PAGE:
Or let us take a cow. You can get one from any mail order house by writing "Please send me one (1) cow," and enclosing a money order. Be sure and write your name and address plainly. How does the cow form its thought habits? Let us suppose it is a red cow with burrs in its tail. The cow is thinking about the drama. What does the cow think about the drama, and how does it think? Ah, you little rascal! You think I can't answer that one!
The cow can only think in words. I can only think in words. You can only think in words. Unless we have words we cannot think. Putting a word into a cow so it can use it is called "conditioning" the cow. A horse is conditioned in a different way, with condition powders. This is because the horse has shoes and the cow has not. An automobile also has shoes and so has Lloyd George and all God's chilluns. We will not return to the row. The poor barefoot cow is sitting down waiting for us. It is still thinking about the drama.
Now, since we have learned about Behaviorism, you and I can tell what the cow is thinking about the drama. We know it can only think in words, and we know it can only think in the words that have been "Conditioned" into the cow. We know that the only words that have been conditioned into this cow were conditioned into it by one tow-headed boy with a sore toe when he yelled at the cow, "So, bossy! So, bossy-bossy-bossy!" at close of day. Thus we know that what the cow is thinking about the drama is, "So, bossy! So, bossy!" This is not much to think about the drama, if you ask me, but there you are! The question is. What shall we do about it? How shall we condition the cow to make a dramatic critic of it? Shall we put it on a white china plate and hide it in the pantry? Or shall we, while it is still a young cow and nestling to its mother's breast, take it to the theater?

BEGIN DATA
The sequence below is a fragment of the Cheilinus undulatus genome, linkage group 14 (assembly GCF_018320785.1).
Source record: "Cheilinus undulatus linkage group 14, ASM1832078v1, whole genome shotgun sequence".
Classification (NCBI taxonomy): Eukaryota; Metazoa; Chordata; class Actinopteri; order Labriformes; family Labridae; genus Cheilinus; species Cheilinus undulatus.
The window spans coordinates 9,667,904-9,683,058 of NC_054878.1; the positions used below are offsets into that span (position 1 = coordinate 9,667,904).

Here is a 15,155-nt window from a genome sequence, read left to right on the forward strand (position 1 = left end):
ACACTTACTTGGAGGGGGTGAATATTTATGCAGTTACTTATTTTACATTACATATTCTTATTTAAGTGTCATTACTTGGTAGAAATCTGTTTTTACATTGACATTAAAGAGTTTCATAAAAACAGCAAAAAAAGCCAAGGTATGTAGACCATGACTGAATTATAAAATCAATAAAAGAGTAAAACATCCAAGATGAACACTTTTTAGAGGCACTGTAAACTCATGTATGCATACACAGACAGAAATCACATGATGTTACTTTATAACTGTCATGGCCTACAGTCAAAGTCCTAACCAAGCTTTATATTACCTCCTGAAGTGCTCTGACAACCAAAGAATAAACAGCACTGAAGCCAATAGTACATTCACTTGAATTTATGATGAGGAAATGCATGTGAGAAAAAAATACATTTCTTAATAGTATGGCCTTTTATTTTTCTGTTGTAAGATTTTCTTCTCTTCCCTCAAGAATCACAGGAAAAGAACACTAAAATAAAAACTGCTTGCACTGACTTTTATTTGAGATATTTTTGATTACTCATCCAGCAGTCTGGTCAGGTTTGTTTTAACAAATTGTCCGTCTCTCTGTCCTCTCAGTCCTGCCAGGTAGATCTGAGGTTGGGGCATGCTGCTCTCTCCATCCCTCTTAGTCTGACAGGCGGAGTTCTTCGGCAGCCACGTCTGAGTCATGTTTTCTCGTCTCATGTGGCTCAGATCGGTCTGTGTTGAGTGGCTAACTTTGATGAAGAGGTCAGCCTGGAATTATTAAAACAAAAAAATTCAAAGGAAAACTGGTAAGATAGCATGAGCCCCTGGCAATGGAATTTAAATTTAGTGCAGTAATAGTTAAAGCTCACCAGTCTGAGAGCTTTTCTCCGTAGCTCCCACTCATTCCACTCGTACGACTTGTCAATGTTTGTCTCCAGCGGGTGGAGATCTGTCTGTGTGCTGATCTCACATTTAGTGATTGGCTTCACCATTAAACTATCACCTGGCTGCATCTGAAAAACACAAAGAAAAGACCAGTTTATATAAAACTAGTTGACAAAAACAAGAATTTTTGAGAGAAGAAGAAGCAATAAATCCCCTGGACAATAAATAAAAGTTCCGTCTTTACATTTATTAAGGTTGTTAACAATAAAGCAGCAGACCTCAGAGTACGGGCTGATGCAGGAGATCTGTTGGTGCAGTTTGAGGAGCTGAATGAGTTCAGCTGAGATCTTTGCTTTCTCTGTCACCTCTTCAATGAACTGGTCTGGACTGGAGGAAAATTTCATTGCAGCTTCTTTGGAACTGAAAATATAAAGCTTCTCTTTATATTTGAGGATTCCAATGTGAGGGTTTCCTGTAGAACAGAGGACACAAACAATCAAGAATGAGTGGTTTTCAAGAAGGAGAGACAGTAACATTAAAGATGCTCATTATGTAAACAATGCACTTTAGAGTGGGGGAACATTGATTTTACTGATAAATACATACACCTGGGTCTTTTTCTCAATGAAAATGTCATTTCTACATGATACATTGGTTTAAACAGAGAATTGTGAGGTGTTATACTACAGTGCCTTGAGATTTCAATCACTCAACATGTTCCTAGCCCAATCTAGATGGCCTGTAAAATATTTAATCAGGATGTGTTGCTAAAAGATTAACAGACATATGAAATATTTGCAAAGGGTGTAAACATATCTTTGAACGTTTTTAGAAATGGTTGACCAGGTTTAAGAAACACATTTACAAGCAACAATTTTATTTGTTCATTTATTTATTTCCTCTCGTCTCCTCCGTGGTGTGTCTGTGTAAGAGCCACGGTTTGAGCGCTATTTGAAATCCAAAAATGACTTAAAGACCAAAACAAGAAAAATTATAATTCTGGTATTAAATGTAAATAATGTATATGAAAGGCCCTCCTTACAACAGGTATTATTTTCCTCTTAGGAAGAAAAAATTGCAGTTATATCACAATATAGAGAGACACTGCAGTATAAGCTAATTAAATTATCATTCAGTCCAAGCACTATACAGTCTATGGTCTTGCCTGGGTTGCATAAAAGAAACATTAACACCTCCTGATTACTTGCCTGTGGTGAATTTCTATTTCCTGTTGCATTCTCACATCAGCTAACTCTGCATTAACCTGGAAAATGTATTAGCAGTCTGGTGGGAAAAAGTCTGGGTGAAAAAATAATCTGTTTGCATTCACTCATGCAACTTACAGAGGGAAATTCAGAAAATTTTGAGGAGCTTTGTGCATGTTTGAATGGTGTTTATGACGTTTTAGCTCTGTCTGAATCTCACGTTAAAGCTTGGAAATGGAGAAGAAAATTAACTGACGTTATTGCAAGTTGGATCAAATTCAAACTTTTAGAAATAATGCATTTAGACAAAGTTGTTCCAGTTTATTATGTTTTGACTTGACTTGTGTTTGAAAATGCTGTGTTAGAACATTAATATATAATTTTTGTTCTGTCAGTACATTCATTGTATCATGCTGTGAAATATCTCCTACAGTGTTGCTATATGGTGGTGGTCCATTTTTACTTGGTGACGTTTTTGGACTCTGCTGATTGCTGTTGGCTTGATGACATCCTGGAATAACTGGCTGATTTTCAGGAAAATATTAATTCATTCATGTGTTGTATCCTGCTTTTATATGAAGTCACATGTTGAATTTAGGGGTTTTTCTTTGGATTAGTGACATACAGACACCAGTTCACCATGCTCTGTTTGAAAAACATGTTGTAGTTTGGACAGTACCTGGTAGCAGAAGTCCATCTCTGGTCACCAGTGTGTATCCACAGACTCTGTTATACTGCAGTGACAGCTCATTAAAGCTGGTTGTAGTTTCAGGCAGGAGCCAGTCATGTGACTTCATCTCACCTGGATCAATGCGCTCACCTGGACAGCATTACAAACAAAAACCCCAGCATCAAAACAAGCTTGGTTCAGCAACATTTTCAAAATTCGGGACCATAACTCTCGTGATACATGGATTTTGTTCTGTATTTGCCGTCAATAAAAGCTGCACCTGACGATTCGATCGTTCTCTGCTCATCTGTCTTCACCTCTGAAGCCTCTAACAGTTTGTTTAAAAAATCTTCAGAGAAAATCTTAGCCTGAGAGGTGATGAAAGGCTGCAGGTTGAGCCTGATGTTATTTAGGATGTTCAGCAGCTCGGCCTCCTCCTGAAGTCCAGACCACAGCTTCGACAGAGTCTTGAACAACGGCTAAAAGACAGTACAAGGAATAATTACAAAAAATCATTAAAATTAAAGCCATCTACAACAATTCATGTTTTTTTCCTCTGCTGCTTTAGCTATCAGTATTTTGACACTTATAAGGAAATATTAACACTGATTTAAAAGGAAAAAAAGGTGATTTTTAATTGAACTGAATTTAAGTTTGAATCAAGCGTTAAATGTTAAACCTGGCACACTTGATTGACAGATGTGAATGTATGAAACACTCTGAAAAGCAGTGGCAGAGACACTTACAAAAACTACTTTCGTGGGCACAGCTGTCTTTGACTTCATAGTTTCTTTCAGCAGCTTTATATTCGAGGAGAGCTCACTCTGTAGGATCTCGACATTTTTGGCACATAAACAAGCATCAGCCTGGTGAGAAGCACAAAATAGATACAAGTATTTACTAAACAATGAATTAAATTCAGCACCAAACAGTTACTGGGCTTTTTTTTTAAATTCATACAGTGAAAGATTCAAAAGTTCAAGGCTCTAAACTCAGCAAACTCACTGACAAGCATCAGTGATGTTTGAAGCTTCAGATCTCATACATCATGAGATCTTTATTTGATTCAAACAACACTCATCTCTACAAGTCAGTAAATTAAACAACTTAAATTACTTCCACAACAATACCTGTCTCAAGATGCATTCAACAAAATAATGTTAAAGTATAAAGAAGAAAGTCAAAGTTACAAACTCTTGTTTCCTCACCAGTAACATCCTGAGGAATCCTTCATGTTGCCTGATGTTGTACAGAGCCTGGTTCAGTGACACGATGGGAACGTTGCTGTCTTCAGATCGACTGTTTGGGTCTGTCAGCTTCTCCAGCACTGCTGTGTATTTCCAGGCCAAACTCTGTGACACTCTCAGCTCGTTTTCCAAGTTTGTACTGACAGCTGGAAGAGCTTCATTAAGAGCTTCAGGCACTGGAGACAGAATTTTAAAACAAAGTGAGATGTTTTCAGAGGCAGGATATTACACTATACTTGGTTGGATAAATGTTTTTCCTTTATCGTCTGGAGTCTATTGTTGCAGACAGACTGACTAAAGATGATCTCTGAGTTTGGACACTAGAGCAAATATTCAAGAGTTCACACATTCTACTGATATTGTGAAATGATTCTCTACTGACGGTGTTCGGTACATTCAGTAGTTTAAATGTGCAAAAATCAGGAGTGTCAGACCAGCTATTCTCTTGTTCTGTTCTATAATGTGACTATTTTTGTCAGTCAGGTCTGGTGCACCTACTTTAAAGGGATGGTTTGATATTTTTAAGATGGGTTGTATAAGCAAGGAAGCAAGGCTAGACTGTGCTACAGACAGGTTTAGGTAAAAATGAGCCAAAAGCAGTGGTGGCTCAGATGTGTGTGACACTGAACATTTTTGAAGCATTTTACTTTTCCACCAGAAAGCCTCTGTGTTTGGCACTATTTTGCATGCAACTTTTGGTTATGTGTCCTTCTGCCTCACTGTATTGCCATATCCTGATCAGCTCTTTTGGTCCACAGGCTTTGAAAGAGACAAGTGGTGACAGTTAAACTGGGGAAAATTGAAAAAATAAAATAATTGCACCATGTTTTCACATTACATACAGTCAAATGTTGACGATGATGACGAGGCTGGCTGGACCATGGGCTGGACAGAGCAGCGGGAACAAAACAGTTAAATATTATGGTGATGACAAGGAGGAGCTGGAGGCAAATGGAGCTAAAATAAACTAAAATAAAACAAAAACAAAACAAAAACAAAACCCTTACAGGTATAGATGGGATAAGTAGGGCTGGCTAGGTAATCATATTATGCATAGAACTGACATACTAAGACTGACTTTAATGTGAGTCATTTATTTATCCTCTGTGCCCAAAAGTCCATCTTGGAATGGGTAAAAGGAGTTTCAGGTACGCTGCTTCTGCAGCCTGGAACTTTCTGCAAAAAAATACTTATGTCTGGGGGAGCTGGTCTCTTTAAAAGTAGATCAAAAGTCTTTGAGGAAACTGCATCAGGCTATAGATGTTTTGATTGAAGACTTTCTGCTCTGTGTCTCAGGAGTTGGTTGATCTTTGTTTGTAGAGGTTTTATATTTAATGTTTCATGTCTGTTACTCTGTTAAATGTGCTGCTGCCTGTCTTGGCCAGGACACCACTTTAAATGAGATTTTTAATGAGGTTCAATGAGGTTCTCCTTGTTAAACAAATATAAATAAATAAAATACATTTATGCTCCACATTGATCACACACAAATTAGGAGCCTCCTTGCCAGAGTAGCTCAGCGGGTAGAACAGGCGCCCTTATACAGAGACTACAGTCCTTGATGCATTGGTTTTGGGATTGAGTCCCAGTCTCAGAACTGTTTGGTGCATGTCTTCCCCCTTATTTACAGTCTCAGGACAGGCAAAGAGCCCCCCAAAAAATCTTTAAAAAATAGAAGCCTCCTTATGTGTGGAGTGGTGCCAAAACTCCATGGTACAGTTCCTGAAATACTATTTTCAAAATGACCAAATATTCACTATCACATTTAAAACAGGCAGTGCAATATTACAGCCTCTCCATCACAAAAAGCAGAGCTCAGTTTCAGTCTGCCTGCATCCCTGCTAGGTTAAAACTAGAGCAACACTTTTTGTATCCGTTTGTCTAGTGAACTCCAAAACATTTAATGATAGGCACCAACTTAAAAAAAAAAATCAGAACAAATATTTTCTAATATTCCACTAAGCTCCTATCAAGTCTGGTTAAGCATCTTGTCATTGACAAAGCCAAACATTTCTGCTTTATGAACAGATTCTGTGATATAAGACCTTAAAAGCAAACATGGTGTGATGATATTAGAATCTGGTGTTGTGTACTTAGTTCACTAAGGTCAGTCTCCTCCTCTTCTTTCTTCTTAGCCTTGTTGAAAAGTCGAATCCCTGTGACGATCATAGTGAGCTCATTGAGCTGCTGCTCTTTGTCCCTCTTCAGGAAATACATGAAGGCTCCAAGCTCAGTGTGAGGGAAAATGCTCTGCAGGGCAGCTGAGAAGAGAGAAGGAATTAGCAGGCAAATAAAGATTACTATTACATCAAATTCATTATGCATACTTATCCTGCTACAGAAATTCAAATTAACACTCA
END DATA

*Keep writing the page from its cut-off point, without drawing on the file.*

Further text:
This was done to a young cow once and when she grew up she got a job with a "Way Down East" road company. In a few months that cow -- her stage name was Tessie Graydon -- was conditioned so that she could think about the drama for hours at a time. She went out to Hollywood and eloped with one of the gentlemen cows in "Blood and Sand," and they are now running a dairy in Ulster County, N. Y., where the cheese comes from. Mr. Cow runs the dairy and Tessie -- her name is Mrs. Bull now -- runs down to New York once a week during the theatrical season and regularly contributes a column of dramatic criticism to the Ulster County Gazette. That just shows you.
I had a cow once that I conditioned to climb trees because I had no barn and I wanted it to learn to build nests, but it fell out of an elm tree and broke its neck.
So, you see, Behaviorism teaches us the difference between men and cows. People have been wanting to know that for a long while, because it is always embarrassing to mistake a cow for a man. Man is the only animal that can have a lot of words in him and then speak them. A cow cannot do that. A cow has no speaking voice. A cow cannot write on a typewriter. A cow cannot use a fountain pen. But Behaviorism shows us what to do about it. If we wish a cow to write dramatic criticism, we must first or (a) fill the cow full of drama, and we must then, second or (b) do as was done with Tessie Graydon and teach her to spell out her words with her feet in deaf-and-dumb alphabet. Then she can do as Tessie did and dictate to a stenographer.